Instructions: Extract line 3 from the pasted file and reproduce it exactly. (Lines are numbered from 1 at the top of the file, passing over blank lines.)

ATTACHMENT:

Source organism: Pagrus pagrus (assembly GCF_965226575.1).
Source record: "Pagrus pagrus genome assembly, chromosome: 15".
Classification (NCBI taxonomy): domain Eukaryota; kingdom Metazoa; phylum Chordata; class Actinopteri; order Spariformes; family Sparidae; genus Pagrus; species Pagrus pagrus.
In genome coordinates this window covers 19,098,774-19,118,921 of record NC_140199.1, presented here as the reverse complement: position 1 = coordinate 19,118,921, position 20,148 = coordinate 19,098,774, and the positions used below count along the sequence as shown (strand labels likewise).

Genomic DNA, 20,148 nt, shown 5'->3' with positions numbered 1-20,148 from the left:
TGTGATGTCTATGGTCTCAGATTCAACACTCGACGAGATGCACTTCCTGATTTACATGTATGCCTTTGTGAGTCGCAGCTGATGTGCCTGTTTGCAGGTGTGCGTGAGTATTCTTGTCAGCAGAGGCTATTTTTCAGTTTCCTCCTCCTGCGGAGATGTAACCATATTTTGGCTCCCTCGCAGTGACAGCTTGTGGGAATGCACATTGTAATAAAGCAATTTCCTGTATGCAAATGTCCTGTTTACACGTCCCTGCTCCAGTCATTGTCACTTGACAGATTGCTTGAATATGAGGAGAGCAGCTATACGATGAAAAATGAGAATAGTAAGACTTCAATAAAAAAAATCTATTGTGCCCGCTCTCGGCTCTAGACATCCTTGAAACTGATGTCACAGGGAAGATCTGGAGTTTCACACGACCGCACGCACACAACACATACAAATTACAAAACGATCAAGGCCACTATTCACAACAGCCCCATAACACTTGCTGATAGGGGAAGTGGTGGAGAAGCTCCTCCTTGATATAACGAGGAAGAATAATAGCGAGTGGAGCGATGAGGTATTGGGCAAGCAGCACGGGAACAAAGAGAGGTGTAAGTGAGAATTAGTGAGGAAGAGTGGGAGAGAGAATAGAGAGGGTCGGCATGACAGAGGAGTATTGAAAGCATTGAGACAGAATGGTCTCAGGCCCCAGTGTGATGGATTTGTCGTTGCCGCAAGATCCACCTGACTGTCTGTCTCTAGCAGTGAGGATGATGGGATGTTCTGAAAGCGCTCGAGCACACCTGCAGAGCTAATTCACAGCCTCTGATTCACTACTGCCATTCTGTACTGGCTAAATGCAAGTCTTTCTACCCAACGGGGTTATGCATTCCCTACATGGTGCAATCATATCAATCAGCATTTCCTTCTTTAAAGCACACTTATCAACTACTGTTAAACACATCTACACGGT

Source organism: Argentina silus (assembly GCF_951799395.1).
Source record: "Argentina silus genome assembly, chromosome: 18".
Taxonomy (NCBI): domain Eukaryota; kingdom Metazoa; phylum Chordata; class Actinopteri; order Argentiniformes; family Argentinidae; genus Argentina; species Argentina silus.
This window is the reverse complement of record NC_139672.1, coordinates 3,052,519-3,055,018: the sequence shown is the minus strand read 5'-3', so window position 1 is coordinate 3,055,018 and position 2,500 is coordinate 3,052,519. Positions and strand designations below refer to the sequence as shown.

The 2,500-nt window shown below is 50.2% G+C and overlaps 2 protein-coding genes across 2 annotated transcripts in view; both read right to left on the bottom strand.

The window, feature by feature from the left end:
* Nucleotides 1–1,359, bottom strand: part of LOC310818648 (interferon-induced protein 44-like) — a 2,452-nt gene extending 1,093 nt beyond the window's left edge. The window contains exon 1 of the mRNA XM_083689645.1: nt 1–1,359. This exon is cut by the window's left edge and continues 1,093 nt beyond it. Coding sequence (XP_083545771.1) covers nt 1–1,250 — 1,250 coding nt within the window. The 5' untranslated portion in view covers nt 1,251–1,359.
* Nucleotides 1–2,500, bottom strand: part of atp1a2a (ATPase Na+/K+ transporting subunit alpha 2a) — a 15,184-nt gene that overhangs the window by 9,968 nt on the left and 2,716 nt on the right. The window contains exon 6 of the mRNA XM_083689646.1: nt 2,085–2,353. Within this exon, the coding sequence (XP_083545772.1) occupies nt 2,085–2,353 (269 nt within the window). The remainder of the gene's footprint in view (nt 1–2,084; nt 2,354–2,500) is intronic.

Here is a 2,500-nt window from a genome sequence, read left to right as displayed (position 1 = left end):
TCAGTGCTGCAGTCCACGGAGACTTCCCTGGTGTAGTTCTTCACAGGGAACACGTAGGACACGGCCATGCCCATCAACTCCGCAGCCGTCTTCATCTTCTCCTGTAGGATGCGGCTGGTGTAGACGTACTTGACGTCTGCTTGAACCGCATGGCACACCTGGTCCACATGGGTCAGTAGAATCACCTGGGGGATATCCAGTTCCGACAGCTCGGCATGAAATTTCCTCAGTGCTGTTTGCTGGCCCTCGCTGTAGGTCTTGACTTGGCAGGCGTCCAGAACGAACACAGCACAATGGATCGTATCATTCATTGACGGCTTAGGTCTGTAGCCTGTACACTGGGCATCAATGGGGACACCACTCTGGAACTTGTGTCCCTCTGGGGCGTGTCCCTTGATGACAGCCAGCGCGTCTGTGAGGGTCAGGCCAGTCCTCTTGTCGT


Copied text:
Classification (NCBI taxonomy): domain Eukaryota; kingdom Metazoa; phylum Chordata; class Actinopteri; order Spariformes; family Sparidae; genus Pagrus; species Pagrus pagrus.